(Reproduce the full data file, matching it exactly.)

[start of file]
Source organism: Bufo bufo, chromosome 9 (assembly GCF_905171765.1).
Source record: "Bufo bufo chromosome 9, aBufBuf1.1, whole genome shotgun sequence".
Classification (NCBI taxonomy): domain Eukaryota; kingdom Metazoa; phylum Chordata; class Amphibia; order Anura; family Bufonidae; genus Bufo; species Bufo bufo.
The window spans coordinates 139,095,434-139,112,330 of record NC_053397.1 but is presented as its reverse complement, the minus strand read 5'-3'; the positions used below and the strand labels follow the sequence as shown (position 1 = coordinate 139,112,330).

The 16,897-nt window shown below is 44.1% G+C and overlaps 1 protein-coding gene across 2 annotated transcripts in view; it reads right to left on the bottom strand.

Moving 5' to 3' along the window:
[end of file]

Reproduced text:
Source organism: Bufo bufo, chromosome 9 (assembly GCF_905171765.1).
Source record: "Bufo bufo chromosome 9, aBufBuf1.1, whole genome shotgun sequence".
Classification (NCBI taxonomy): domain Eukaryota; kingdom Metazoa; phylum Chordata; class Amphibia; order Anura; family Bufonidae; genus Bufo; species Bufo bufo.
The window spans coordinates 139,095,434-139,112,330 of record NC_053397.1 but is presented as its reverse complement, the minus strand read 5'-3'; the positions used below and the strand labels follow the sequence as shown (position 1 = coordinate 139,112,330).

The 16,897-nt window shown below is 44.1% G+C and overlaps 1 protein-coding gene across 2 annotated transcripts in view; it reads right to left on the bottom strand.

Moving 5' to 3' along the window: